Believe it or not today marks the three year anniversary of when Fox Sports 1 came into our lives. Over those three years, Fox Sports 1 morphed into FS1 and the network has been all over the place when it comes to the vision and mission of the network. You can see it in our coverage as well. Year 1 was a bold start, but struggled to meet Fox’s lofty rhetoric and expectations in challenging ESPN out of the gate. Year 2 saw the network mature and continue to develop new stars. Year 3 has brought Colin Cowherd, Jason Whitlock, and Skip Bayless.
Over that timespan, FS1’s flagship program, Fox Sports Live, has been through multiple incarnations. The network that started as an “ESPN alternative” now focuses most of its daily lineup on former ESPN personalities. And through it all, FS1 has aired significant sporting events like MLB Playoff action, NASCAR racing, UFC fight cards, a Women’s World Cup, and golf’s US Open.
Looking at the big picture, how would we grade FS1’s first three years? And perhaps more importantly, what direction is the network trending? We asked a few of our veteran staffers to grade FS1 on its third anniversary on a scale of 1-10 (with 1 being an abject failure and 10 being an absolute metaphysical success) and tell us whether that grade is on its way up or down.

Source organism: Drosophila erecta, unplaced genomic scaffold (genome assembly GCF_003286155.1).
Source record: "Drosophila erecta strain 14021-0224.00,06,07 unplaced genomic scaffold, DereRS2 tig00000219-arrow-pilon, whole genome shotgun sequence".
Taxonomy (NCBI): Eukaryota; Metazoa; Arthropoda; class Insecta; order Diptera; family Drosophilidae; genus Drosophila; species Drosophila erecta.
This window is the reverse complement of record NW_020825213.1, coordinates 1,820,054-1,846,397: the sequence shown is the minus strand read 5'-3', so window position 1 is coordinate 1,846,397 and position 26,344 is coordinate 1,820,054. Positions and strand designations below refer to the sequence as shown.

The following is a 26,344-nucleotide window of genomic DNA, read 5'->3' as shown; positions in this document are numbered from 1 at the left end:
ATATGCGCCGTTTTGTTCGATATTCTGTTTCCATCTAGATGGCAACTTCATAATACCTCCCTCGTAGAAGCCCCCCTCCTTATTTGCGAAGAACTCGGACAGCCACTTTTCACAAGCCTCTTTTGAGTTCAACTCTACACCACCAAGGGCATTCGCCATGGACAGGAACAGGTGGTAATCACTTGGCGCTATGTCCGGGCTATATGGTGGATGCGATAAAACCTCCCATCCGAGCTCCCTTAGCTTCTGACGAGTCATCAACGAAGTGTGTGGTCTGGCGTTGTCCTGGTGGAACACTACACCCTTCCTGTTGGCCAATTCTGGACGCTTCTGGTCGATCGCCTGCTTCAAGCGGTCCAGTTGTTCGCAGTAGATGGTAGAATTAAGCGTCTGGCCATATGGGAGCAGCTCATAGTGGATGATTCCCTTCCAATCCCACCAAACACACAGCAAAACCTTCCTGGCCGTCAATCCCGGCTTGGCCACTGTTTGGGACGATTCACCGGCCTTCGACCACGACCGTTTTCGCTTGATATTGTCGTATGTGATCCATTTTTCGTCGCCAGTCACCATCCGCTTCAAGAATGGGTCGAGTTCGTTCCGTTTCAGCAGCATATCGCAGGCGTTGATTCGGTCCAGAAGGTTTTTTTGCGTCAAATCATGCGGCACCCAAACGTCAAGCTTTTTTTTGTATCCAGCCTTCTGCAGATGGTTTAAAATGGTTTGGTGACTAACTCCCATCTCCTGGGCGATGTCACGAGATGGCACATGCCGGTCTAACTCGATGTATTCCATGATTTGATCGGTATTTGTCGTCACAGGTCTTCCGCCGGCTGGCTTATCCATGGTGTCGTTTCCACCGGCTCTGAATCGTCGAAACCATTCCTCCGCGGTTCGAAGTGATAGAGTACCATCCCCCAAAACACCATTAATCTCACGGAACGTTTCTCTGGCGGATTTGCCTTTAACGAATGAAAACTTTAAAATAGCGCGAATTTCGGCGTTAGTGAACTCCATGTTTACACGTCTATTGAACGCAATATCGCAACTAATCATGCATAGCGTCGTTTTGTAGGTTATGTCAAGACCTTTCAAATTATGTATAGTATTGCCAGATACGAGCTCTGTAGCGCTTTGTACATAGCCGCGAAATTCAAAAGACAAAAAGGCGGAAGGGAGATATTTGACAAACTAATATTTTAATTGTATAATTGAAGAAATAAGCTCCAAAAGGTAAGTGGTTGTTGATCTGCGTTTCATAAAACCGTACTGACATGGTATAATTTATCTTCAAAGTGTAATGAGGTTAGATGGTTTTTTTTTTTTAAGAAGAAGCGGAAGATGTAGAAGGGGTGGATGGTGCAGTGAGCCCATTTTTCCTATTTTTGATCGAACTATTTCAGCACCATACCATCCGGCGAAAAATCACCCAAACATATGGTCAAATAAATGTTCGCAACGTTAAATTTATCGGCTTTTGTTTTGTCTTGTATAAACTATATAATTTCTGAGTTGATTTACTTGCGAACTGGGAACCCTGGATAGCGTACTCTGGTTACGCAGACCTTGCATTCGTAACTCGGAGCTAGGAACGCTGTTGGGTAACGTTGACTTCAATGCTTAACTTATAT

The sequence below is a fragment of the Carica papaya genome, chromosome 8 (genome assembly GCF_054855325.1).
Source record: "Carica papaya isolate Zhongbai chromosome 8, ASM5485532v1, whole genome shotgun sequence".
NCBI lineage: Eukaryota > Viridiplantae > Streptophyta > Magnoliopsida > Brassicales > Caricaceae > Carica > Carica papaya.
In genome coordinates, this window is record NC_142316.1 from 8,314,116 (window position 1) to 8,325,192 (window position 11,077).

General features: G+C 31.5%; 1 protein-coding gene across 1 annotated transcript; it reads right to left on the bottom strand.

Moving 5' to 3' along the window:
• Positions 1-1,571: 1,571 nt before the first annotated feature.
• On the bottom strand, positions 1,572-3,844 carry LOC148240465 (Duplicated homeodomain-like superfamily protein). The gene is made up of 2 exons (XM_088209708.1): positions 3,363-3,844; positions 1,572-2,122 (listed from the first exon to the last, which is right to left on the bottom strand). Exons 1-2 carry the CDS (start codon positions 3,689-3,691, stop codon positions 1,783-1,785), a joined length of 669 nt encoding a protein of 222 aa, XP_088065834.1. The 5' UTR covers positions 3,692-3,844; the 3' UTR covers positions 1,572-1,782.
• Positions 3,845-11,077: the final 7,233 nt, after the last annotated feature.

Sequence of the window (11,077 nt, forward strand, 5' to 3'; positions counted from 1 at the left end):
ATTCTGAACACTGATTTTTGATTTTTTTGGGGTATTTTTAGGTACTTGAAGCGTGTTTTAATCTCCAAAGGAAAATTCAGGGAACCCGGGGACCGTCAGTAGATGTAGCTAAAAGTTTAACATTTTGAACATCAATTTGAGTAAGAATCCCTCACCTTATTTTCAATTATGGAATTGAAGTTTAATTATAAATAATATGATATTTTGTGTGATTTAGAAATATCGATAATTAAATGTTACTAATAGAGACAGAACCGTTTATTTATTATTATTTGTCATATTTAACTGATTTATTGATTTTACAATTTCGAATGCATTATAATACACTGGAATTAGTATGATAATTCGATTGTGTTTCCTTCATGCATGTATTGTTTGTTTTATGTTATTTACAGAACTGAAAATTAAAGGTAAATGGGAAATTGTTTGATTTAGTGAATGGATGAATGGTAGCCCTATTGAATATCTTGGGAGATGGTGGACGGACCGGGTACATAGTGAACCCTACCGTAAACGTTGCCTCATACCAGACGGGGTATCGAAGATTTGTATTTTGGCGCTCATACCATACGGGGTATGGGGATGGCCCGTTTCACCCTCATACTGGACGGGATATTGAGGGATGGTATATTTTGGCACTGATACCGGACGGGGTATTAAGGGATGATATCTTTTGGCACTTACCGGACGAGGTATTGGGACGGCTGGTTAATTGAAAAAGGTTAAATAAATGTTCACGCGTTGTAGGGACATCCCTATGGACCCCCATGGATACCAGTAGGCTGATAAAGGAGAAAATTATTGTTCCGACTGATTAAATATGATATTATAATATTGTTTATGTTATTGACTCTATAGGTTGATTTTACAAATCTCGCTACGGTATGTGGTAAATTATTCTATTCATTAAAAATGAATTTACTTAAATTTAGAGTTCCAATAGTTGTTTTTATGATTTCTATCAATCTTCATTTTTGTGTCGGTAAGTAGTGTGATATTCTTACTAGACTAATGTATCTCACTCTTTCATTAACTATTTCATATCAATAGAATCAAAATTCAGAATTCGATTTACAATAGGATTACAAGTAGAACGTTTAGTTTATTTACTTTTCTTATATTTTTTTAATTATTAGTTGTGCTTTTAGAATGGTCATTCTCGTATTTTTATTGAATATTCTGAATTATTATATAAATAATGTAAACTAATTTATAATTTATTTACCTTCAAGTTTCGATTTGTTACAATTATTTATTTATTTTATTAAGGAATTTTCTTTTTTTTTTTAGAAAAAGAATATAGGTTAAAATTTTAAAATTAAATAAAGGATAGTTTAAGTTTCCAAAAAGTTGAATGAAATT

Joe Lucia: I’ll give FS1’s first three years (is it really three years already? Yikes.) a five, trending down. Over the last year or so, it seems like FS1 really started to lose its way. After tuning in on occasion for studio shows and other, non-live programming, I only watch for live games anymore – and even that has scaled back recently as the schedule of live games has been less than ideal.
As for why I say the grade is trending down – FS1 is seemingly firming up its direction, and it’s not a direction that appeals to me. I understand that some people like to embrace debate and that style of sports talk appeals to them, but it’s not up my alley at all. For all the talk about being the “ESPN alternative” they’ve followed in ESPN’s path by hiring Colin Cowherd and Skip Bayless, and I’ve been there, heard that, and done all of that before.